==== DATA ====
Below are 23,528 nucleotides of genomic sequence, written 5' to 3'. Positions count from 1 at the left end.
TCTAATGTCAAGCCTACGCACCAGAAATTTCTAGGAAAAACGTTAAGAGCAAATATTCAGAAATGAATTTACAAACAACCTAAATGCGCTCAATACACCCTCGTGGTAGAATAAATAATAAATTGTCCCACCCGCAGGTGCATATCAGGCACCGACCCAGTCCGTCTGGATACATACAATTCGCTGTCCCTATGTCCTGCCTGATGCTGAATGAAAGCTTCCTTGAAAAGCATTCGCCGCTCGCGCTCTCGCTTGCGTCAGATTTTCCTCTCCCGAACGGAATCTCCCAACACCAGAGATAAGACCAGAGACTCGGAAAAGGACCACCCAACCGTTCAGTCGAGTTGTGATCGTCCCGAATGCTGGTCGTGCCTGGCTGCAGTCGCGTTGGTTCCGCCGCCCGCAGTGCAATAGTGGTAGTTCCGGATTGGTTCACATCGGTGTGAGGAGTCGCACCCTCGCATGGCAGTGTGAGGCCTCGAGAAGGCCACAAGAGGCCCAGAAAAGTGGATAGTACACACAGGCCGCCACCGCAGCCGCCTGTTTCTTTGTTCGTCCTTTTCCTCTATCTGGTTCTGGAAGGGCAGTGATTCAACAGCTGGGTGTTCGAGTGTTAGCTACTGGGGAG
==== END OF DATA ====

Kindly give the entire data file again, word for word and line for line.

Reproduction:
Below are 23,528 nucleotides of genomic sequence, written 5' to 3'. Positions count from 1 at the left end.
TCTAATGTCAAGCCTACGCACCAGAAATTTCTAGGAAAAACGTTAAGAGCAAATATTCAGAAATGAATTTACAAACAACCTAAATGCGCTCAATACACCCTCGTGGTAGAATAAATAATAAATTGTCCCACCCGCAGGTGCATATCAGGCACCGACCCAGTCCGTCTGGATACATACAATTCGCTGTCCCTATGTCCTGCCTGATGCTGAATGAAAGCTTCCTTGAAAAGCATTCGCCGCTCGCGCTCTCGCTTGCGTCAGATTTTCCTCTCCCGAACGGAATCTCCCAACACCAGAGATAAGACCAGAGACTCGGAAAAGGACCACCCAACCGTTCAGTCGAGTTGTGATCGTCCCGAATGCTGGTCGTGCCTGGCTGCAGTCGCGTTGGTTCCGCCGCCCGCAGTGCAATAGTGGTAGTTCCGGATTGGTTCACATCGGTGTGAGGAGTCGCACCCTCGCATGGCAGTGTGAGGCCTCGAGAAGGCCACAAGAGGCCCAGAAAAGTGGATAGTACACACAGGCCGCCACCGCAGCCGCCTGTTTCTTTGTTCGTCCTTTTCCTCTATCTGGTTCTGGAAGGGCAGTGATTCAACAGCTGGGTGTTCGAGTGTTAGCTACTGGGGAG